Sprint. Some research (PDF) finds that the kinematic differences between treadmill running and overground running, while substantial, disappear at speeds higher than 6 m/s (13.4 mph). Sprinting just makes everything better, doesn’t it?
Again: I don’t mean to bash treadmills. They can certainly be helpful, and many successful athletes use them in their training. But very few of the top people are using treadmills exclusively. For any endurance athlete, the majority of the work is done on the road.
Enough from me. Let’s hear from you folks.
Do you use the treadmill? Does any of today’s post ring true to your experience? What differences do you notice between treadmill and road running?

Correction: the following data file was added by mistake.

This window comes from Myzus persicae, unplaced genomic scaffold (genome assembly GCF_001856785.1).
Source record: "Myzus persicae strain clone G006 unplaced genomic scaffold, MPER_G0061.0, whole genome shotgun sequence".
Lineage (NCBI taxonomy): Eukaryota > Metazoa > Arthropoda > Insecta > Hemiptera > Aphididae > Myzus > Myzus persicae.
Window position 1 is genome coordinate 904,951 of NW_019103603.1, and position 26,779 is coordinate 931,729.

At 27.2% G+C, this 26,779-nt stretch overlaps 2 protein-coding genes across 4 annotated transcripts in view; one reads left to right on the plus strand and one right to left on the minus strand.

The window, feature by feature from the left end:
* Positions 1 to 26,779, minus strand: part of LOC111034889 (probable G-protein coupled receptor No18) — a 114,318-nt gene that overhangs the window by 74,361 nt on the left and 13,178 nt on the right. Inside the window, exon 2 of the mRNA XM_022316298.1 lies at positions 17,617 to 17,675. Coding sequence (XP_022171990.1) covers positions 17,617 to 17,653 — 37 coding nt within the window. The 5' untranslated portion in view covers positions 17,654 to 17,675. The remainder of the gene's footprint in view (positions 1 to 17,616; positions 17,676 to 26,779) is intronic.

Thanks for reading, everyone. Take care.
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About the Author
Mark Sisson is the founder of Mark’s Daily Apple, godfather to the Primal food and lifestyle movement, and the New York Times bestselling author of The Keto Reset Diet. His latest book is Keto for Life, where he discusses how he combines the keto diet with a Primal lifestyle for optimal health and longevity. Mark is the author of numerous other books as well, including The Primal Blueprint, which was credited with turbocharging the growth of the primal/paleo movement back in 2009. After spending three decades researching and educating folks on why food is the key component to achieving and maintaining optimal wellness, Mark launched Primal Kitchen, a real-food company that creates Primal/paleo, keto, and Whole30-friendly kitchen staples.